work of cohesion

This can be understood as energy added into the system as two new surfaces are formed when the material is cut in half.

Similarly, it is possible to look at the situation where two dissimilar materials are first in contact. In this case, however, there is interfacial energy in between the two materials to start with. As the materials are being separated, two new surfaces are formed but at the same time, the interface between them is destroyed. The work of adhesion can then be written as

work of adhesion

Work of cohesion and adhesion

Work of adhesion vs. practical adhesion

As the work of adhesion is based on thermodynamics which deals with ideal systems, there has been a lot of discussions what is the relationship between this so-called fundamental adhesion and practical adhesion.

Practical adhesion is concerned with the magnitude of mechanical force which has to be applied to break an adhesive bond. Practical adhesion thus is extremely important and can be measured with different laboratory measurements. However, practical adhesion can only be evaluated after the bond has been formed, whereas work of adhesion tries to do the same proactively before the bonding is done. Although fundamental adhesion is a prerequisite for the existence of practical adhesion, some authors have claimed that there is no relation between the two in practice.

In principle, the higher the value of WA, the more difficult it is to separate the two phases, at least from the thermodynamic point of view. This seems to apply to some systems but there is no clear consensus on what are the initial requirements for the work of adhesion to correlate with practical adhesion.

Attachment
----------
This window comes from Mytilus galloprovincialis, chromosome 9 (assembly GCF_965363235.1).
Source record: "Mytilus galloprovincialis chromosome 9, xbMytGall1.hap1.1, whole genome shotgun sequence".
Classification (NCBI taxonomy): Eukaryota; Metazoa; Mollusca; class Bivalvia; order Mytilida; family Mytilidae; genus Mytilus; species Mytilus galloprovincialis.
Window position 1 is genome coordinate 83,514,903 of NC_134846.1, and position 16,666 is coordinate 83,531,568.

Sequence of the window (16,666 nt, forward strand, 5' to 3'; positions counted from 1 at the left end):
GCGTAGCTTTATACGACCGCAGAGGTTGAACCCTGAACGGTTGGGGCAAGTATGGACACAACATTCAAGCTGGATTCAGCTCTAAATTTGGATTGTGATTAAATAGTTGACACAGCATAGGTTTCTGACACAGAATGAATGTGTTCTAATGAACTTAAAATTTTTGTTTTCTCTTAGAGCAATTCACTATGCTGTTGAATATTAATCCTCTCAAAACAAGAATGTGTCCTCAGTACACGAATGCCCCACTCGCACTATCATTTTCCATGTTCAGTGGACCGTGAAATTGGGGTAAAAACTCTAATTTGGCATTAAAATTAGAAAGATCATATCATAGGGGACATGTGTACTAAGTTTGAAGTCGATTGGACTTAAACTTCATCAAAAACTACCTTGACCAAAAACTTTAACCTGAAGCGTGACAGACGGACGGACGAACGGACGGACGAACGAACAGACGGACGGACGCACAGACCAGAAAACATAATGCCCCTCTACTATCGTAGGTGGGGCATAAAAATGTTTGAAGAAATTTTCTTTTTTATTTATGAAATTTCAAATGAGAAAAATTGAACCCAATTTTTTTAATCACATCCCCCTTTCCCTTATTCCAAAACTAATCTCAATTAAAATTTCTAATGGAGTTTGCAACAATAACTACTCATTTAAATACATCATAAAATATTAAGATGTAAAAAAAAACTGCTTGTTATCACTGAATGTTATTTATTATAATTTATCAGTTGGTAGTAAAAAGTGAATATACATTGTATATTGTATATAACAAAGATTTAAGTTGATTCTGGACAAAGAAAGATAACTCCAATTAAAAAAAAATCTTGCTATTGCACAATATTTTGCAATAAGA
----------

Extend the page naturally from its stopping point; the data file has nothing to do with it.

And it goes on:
Work of adhesion measurement

Work of adhesion cannot be directly measured. If you look at the equation for the work of adhesion 

work of adhesion

, you would need to know the surface energy of both materials as well as the interfacial tension between them. If we would consider both of the phases being solids, the surface energies can be calculated through the contact angle measurements by utilizing some of the surface free energy theories. Similarly, the interfacial tension between the solids could be modelled based on the same theories. If we would utilize the OWRK method which is one of the most commonly used surface free energy theory, we could write the work of adhesion as

work of adhesion_OWRK2

, where d and p are dispersive and polar components of the surface energies, respectively.

Much more common is, however, to calculate work of adhesion for solid-liquid systems.

If the phases in contact are solid and liquid the equation for work of adhesion can be written as

WoA solid-liquid

If combined with Young’s equation

Youngs equation2

We get Young – Duprée equation

Young dupre

, where (γl) is the surface tension of the coating formulation and Θ contact angle between the coating formulation and the substrate.

The most typical way to determine the work of adhesion is through contact angle and surface tension measurements. The measurements are straightforward and can be done with the optical tensiometer. The surface tension of the coating formulation is first measured with pendant drop measurement. Then the contact angle is measured with the sessile drop measurement after which the work of adhesion can be calculated.